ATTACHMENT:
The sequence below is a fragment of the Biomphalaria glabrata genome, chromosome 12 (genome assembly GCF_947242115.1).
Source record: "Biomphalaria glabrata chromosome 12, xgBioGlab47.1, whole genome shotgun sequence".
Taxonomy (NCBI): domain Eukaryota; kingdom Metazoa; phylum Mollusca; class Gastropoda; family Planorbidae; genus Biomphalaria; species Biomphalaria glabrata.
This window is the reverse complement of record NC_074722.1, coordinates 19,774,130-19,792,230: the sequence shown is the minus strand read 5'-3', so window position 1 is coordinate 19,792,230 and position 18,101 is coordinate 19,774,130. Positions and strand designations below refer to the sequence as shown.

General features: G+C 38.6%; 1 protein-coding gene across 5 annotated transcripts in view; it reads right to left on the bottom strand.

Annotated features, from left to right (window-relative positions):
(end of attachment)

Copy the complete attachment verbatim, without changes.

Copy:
The sequence below is a fragment of the Biomphalaria glabrata genome, chromosome 12 (genome assembly GCF_947242115.1).
Source record: "Biomphalaria glabrata chromosome 12, xgBioGlab47.1, whole genome shotgun sequence".
Taxonomy (NCBI): domain Eukaryota; kingdom Metazoa; phylum Mollusca; class Gastropoda; family Planorbidae; genus Biomphalaria; species Biomphalaria glabrata.
This window is the reverse complement of record NC_074722.1, coordinates 19,774,130-19,792,230: the sequence shown is the minus strand read 5'-3', so window position 1 is coordinate 19,792,230 and position 18,101 is coordinate 19,774,130. Positions and strand designations below refer to the sequence as shown.

General features: G+C 38.6%; 1 protein-coding gene across 5 annotated transcripts in view; it reads right to left on the bottom strand.

Annotated features, from left to right (window-relative positions):